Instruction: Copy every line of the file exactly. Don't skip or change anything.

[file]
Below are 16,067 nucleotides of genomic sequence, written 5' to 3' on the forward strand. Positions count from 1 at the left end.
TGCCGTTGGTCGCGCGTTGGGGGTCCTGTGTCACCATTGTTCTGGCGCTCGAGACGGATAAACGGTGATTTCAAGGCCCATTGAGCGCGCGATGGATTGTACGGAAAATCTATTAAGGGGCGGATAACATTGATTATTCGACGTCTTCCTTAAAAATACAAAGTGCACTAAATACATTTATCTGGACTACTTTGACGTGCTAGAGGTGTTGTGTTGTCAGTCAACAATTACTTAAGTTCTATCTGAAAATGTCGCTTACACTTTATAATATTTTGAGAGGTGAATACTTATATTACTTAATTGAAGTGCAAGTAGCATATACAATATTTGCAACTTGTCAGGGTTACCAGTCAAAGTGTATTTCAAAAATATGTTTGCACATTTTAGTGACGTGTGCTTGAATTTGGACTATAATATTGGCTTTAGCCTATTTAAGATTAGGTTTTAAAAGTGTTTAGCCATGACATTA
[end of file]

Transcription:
Below are 16,067 nucleotides of genomic sequence, written 5' to 3' on the forward strand. Positions count from 1 at the left end.
TGCCGTTGGTCGCGCGTTGGGGGTCCTGTGTCACCATTGTTCTGGCGCTCGAGACGGATAAACGGTGATTTCAAGGCCCATTGAGCGCGCGATGGATTGTACGGAAAATCTATTAAGGGGCGGATAACATTGATTATTCGACGTCTTCCTTAAAAATACAAAGTGCACTAAATACATTTATCTGGACTACTTTGACGTGCTAGAGGTGTTGTGTTGTCAGTCAACAATTACTTAAGTTCTATCTGAAAATGTCGCTTACACTTTATAATATTTTGAGAGGTGAATACTTATATTACTTAATTGAAGTGCAAGTAGCATATACAATATTTGCAACTTGTCAGGGTTACCAGTCAAAGTGTATTTCAAAAATATGTTTGCACATTTTAGTGACGTGTGCTTGAATTTGGACTATAATATTGGCTTTAGCCTATTTAAGATTAGGTTTTAAAAGTGTTTAGCCATGACATTA